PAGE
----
Above, Gname and Swistel lift long strips of plastic off the router after printing is complete. The holes in each sheet help prevent the structure from becoming too heavy, ensuring that each arch can support its own weight.

Once printed, students began assembling the long strips of plastic to bring their designs to life. They joined each piece with regularly spaced zip ties, which Kudless chose because they are both secure and easy to handle.

“We wanted students without a prior background in construction to be able to participate,” he said.

The assembly process took several weeks, with students spending many hours outside of class working on the patio outside the School of Architecture or in the Fabrication Lab.

Fourth-year architecture student Ros Bracho said seeing the design come to life was very rewarding.

“It was a great opportunity to get away from the computer and from doing drawings and actually build something,” Bracho said. “I didn’t know much about fabrication technology before this, and it has been amazing to learn how it applies here and how I can use it in the future.”

The tallest arches were about 15 feet tall, with individual pieces as long as 10 feet. Gritz said the construction process was often physically demanding.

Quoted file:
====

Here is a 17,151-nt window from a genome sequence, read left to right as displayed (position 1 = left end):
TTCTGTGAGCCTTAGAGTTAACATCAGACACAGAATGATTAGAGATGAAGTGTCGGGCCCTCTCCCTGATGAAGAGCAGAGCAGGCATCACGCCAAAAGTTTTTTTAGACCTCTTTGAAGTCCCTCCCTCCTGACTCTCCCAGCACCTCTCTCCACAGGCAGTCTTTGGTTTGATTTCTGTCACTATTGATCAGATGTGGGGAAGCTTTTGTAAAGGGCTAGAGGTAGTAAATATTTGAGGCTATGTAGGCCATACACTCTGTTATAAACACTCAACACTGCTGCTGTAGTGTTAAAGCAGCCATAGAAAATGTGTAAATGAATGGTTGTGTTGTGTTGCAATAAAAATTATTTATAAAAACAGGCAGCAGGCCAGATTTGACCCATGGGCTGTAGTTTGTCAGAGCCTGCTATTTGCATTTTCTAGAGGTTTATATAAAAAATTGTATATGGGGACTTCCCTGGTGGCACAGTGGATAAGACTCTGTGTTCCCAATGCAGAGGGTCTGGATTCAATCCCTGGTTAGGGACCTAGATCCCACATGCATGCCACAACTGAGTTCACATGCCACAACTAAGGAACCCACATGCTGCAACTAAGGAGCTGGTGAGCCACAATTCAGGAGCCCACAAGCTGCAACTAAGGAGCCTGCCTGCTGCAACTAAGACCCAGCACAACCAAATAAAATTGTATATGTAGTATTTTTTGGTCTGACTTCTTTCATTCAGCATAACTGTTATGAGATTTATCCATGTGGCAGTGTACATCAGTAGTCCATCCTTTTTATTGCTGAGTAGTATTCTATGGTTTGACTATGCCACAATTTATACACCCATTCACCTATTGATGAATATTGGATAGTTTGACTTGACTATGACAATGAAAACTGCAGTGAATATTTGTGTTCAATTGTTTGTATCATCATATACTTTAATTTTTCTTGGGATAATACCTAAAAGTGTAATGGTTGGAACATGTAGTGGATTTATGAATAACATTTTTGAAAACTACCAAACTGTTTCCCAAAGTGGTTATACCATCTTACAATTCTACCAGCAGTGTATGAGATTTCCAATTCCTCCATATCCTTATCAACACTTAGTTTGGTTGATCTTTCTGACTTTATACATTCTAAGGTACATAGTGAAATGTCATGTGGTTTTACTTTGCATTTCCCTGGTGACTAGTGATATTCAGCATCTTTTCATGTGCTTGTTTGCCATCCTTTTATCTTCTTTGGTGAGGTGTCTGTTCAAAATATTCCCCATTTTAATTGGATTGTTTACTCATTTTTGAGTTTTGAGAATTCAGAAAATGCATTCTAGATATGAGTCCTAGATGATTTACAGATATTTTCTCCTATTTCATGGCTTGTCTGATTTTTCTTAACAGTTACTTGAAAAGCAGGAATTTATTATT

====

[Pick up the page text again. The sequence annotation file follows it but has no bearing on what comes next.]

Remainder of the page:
“The geometry of the project was unusual, so you were essentially forcing it into place right until it all came together,” he said. “Still, it was great to have a chance to work hands-on with the materials and the machinery.”

Above, one of the interlocking arches students transferred to the Lawn. Now that their Bicentennial project is nearly finished the students will take what they learned and apply it to their own designs to create a final project for the semester.

“The second half of the class will be a bit more speculative, now that they understand the tools,” Beaman said. “They can design whatever they like and really get creative.”

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Caroline Newman

Associate Editor Office of University Communications